by Amber Wiley
Kahn’s career in residential work began with the Jersey Homesteads project (1935-36). This was a collaborative effort with Alfred Kastner, who served as principal architect of the project. Kastner, a German immigrant, was strongly influenced by the Bauhaus aesthetic. Various forces shaped the development of the neighborhood which was an initiative of Roosevelt’s New Deal era, created under the New Deal Resettlement Administration. The visionary for the development was Benjamin Brown, and the main developer was Rexford Guy Tugwell. The Jersey Homesteads project is regarded as part of the greenbelt movement, an idyllic suburban movement that had at its basis a rejection of the city for the bucolic effects of the country, with strong moral undertones.
Jersey Homesteads was considered a “social experiment in cooperative living,” where families who previously resided in unfavorable conditions in tenement filled New York were relocated to rural New Jersey with the promise of a better life, a better house, and the security of a job. Part of the development’s main appeal was the creation and inclusion of a garment factory and farm, and the families paid $500 for their share in the co-op.
The Jersey Homesteads became a miniature haven for various artists during the New Deal era. Muralist Ben Shahn was one of the first and most prominent artists to move into the development. We toured the house where he lived with his family, and his son, sculptor Jonathan Shahn, was an extremely gracious tour host, and was particularly descriptive about life in the house and its development, including the George Nakashima additions (1960 and 1965). We also toured the Mallach House, and visited the Roosevelt School. The Roosevelt School design was based on preliminary sketches by Kahn, and included a large mural by Ben Shahn in the lobby. The Jersey Homesteads were renamed Roosevelt, New Jersey in 1942 in honor of Franklin D. Roosevelt after his death.
One of Kahn’s next major residential commissions was the Oser House (1940-42). Kahn designed the Oser House in the Philadelphia suburban community of Elkins Park. Here we saw the beginning of Kahn’s architectural vocabulary for his residential projects. Most of these projects were made of intersecting and/or joined cubes, and the massing of this project was particularly simple, with the two main volumes being co-joined cubes, one of local masonry and the other of wood. The wooden section was later expanded.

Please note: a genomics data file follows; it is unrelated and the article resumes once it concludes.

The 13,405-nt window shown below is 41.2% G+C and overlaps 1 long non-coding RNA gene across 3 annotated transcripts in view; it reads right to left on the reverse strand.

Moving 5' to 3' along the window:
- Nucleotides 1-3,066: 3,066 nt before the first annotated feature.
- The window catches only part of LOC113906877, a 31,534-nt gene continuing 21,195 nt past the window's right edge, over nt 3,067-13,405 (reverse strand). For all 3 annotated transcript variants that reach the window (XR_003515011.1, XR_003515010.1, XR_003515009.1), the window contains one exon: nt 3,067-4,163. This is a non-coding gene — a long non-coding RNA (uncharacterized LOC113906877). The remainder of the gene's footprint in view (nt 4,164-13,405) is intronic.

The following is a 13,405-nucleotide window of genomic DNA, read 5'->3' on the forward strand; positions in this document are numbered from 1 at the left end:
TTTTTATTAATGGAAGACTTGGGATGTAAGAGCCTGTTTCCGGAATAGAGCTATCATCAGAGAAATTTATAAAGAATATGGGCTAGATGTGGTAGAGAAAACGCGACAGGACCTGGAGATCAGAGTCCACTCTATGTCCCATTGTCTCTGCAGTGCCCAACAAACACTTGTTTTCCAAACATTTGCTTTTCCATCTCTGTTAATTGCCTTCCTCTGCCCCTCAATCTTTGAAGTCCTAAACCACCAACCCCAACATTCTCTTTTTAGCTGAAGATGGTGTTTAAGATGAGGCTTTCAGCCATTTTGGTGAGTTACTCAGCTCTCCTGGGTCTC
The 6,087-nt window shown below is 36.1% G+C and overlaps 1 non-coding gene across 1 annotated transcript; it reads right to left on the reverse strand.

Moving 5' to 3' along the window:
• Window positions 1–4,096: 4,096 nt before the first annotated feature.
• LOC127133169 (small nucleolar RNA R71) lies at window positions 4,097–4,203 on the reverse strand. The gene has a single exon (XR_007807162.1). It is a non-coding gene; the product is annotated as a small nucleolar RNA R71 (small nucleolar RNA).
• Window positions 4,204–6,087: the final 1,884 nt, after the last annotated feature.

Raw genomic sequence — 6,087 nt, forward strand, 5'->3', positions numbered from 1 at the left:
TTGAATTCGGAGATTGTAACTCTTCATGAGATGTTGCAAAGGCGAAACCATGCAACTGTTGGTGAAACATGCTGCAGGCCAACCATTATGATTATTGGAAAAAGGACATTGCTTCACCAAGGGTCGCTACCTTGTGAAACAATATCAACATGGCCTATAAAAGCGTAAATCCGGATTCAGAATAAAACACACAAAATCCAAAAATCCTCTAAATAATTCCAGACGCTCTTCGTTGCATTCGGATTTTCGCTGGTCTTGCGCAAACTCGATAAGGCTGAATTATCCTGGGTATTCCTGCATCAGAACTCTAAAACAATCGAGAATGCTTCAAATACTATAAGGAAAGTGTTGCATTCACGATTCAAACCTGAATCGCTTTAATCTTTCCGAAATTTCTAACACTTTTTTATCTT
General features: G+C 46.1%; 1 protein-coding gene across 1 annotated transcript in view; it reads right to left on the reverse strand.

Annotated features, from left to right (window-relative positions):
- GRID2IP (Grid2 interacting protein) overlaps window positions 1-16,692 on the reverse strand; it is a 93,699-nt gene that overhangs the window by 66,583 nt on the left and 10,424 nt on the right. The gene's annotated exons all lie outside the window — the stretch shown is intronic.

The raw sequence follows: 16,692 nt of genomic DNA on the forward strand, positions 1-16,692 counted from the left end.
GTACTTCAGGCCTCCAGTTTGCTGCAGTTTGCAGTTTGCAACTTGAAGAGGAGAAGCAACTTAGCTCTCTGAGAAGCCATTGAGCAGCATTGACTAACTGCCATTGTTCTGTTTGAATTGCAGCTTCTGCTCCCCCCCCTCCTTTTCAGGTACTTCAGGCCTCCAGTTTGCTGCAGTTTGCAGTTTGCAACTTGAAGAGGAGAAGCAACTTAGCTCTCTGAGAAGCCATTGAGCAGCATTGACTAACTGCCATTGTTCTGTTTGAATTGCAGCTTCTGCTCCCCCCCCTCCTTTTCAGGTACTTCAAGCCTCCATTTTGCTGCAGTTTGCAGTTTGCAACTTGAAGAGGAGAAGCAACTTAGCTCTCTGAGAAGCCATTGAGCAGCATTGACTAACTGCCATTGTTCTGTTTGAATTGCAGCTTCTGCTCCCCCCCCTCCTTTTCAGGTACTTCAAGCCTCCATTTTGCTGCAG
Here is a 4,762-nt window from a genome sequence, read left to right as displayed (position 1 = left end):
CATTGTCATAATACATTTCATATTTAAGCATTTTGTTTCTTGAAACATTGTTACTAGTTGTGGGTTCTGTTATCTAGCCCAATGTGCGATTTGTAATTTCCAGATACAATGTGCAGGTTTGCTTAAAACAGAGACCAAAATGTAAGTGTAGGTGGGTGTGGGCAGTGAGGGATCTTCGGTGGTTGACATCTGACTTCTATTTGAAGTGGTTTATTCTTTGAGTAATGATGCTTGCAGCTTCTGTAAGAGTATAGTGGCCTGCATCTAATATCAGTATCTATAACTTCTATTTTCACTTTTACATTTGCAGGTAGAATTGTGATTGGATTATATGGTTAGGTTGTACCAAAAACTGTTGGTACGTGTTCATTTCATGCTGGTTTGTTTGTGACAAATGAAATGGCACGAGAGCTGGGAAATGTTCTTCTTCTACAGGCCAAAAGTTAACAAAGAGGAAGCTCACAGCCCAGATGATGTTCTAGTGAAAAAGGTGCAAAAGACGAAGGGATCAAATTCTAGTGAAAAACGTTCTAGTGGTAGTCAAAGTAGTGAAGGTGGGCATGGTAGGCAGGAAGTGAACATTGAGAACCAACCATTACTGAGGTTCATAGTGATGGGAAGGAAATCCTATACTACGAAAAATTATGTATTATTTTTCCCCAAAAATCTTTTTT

We also viewed the Wharton Esherick House and workshop in Malvern, Pennsylvania. Wharton Esherick was a painter turned sculptor who worked mainly out of his home studio. Kahn designed Esherick’s workshop (1955-57) in a manner very much unlike any of his other major commissions. While certain aspects of design motif remain – heavy massing, geometricality – the rest is an experimentation in color and bold, sharp angles, actually echoing the eccentric Wharton Esherick House itself. The studio is turned away from the driveway, but the rear elevation is what reveals the Kahn hand more dominantly- a façade full of windows that flood the interior with natural light.
Kahn designed another house for a member of the Esherick family, the Margaret Esherick House (1959-61) in Chestnut Hill, Pennsylvania (not far from George Howe’s High Hollow country house). Margaret Esherick, the niece of Wharton Esherick, commissioned the house as a residence for a single woman without a family, therefore the program of the building was different from many of Kahn’s other residential ventures. The building was divided into two main spaces, clearly articulated in the façade, with a two story living room which was programmatically divided from the kitchen and private living spaces by the centrally located stairs. Several of the best features of the Esherick house included the breezeways afforded by large windows, the kitchen designed by Wharton Esherick, and the “T” motif that was seen in everything from the smallest details to the fenestration pattern on the façade.
The Fisher House is a demonstration of Kahn’s maturation with the use of wood and stone in his residential work. The group toured the exterior of the house, and was highly impressed with the simple volumes and intense detailing in the wood work. The use of wood, however, became problematic for the residents when woodpeckers began to destroy the exterior.
The Korman House was the last house Kahn designed, and fittingly the last house the tour group visited. The Kormans were exceedingly welcoming, and gave a tour of the house, citing influences, inspirations, and the vision that they shared with Kahn for the creation of the house. Kahn designed a house program that fit the characteristics of the family- Kahn was interested in creating a home that embodied the values and priorities of a young family with three active sons. Continued themes at the Korman House included a tight integration and contrast of materials- wood and brick in this case, the “T” shape motif in the fenestration, an efficiency of space, as well as an abundance of light on the interior of the house.